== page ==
, the instrument becomes a tool for expressing the music of the gaslight era. The Ragtime Skedaddlers (Dennis Pash - banjo-mandolin, Nick Robinson – mandolin and Dave Krinkel – guitar) take pieces by the great ragtime composers such as Scott Joplin and Charles L. Johnson and arrange them for twin mandolins and guitar. Mandolins at the Cakewalk
is a very devoted, yet fresh, take on this happy sounding music.
Eamon O’Leary – Old Clump
The Murphy Beds – Eamon O’Leary’s duo with Jefferson Hamer – produced my favorite album of 2012. This year Eamon O’Leary
is back with a “solo” effort titled Old Clump
, which has been streaming, with very little fanfare, on Eamon’s Bandcamp page. I love the laid-back pace, minimal instrumentation, and how the lyrics fall into place in unexpected ways. Even when you know what is coming next, you still hang on every word.
Shane McAleer – Long Time No See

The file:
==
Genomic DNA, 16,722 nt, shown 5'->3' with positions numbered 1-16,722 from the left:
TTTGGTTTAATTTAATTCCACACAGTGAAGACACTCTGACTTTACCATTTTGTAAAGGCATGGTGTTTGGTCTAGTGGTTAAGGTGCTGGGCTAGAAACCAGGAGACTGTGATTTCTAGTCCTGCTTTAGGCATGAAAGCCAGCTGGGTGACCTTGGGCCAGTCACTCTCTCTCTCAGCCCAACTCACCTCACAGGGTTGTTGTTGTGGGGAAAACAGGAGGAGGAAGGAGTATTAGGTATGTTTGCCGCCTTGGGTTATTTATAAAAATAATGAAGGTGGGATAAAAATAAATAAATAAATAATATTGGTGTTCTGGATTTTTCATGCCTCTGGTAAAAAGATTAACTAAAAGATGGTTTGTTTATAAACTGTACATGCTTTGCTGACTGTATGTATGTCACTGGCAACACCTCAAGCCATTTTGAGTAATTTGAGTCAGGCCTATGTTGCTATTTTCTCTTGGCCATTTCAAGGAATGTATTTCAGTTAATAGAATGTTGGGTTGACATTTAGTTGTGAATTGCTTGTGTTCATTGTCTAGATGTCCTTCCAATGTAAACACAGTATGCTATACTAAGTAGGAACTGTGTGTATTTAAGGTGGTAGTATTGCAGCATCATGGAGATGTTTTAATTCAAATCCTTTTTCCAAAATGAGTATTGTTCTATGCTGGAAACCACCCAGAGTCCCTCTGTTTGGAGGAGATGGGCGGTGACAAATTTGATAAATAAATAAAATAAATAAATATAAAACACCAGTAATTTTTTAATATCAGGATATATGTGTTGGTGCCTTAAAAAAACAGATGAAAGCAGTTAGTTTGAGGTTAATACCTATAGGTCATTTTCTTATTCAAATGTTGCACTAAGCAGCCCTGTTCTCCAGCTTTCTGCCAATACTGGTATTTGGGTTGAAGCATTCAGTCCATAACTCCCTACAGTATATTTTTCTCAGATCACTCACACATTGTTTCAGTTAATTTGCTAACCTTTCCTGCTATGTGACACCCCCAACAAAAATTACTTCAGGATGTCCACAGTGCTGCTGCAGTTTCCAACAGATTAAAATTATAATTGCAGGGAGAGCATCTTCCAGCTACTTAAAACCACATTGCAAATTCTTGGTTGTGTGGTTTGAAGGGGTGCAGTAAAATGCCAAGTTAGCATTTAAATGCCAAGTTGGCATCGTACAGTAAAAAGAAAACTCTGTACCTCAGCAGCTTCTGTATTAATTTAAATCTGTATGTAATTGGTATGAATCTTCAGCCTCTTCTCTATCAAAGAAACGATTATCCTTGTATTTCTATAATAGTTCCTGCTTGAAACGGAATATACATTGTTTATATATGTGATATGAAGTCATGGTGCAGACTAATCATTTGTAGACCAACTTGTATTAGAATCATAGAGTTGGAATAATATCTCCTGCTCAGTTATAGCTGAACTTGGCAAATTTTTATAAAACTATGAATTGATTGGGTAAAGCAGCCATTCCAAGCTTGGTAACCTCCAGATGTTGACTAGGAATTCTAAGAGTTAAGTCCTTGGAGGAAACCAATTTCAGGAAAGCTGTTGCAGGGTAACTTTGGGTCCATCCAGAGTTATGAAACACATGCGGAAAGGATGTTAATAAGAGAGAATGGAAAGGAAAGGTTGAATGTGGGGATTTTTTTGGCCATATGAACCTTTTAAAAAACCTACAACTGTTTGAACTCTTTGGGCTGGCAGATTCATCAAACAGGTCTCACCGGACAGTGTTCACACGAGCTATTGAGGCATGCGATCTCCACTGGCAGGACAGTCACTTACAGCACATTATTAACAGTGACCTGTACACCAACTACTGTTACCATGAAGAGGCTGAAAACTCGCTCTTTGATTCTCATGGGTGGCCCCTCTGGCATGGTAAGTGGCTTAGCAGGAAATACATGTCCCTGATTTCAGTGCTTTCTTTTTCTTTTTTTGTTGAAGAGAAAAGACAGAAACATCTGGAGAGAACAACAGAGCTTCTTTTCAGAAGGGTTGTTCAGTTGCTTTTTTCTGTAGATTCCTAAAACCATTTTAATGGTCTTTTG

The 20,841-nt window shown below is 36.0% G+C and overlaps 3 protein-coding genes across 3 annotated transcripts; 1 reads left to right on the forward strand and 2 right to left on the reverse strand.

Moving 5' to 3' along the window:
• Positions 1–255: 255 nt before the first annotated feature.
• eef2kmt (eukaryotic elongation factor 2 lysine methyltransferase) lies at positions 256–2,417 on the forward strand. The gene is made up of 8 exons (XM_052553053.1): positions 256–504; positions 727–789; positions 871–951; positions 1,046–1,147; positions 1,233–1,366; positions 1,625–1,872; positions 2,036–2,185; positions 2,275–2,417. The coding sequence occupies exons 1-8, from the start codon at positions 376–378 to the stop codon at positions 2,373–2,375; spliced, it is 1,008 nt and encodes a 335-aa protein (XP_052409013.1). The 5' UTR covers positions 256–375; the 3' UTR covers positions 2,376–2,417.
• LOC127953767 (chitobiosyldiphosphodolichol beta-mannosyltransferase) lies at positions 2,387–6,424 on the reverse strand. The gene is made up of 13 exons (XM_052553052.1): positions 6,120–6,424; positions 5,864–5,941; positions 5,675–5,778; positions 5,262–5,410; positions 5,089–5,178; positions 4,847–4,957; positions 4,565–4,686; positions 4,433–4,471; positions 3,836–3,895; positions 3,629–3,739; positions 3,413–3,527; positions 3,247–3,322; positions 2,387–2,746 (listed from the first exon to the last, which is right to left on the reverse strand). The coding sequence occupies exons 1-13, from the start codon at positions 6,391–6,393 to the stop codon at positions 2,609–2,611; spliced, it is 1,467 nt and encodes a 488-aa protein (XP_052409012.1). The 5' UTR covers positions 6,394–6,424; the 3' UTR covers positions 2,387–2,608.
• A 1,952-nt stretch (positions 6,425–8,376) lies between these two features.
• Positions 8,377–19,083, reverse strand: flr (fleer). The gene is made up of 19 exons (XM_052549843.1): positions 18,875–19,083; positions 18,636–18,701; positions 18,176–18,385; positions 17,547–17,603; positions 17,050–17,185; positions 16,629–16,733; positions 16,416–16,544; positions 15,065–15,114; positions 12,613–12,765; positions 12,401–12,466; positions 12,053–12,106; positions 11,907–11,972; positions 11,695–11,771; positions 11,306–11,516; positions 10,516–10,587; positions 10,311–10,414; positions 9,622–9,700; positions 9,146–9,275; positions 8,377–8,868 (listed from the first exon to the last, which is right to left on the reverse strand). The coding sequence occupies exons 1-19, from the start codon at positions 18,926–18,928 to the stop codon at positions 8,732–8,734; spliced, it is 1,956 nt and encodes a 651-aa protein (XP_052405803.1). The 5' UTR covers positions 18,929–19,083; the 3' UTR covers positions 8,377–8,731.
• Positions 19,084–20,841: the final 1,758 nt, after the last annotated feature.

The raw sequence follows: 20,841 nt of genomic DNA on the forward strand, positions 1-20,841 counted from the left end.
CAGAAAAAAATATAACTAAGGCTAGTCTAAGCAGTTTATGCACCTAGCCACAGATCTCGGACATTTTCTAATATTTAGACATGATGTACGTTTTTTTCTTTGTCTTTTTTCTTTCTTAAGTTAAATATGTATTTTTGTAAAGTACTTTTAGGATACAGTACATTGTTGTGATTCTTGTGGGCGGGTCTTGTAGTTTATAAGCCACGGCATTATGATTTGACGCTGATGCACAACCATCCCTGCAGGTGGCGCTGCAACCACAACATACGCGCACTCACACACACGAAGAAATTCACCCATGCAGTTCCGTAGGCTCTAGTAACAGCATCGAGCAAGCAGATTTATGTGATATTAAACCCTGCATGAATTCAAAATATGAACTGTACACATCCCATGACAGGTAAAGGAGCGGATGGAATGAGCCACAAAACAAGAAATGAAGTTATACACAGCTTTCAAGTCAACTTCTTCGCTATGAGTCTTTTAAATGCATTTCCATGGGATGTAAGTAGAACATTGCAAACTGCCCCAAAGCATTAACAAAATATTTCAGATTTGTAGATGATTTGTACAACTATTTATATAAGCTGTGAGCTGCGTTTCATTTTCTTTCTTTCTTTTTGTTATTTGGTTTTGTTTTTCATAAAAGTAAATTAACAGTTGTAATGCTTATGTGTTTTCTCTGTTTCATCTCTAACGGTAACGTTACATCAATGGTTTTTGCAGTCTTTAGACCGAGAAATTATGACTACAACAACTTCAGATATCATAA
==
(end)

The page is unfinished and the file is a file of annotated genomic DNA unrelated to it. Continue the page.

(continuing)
This straight-trad, all instrumental fiddle album is about as real as it gets. Shane McAleer
was a standout fiddler for the Irish super-group Dervish before a drinking problem caused him to leave the band. That was over a decade ago, but the now-sober McAleer is finally back with his first solo album, the appropriately titled Long Time No See
. With tasteful guitar and bodhran backing, McAleer weaves his fiddle through the tunes with a calmness and patience that can only come through years of practice and exposure.
Fiddlin’ Banjo Billy and the Old Time Players – Rags, Relics and Rarities
(Midwestern old-time, country rags)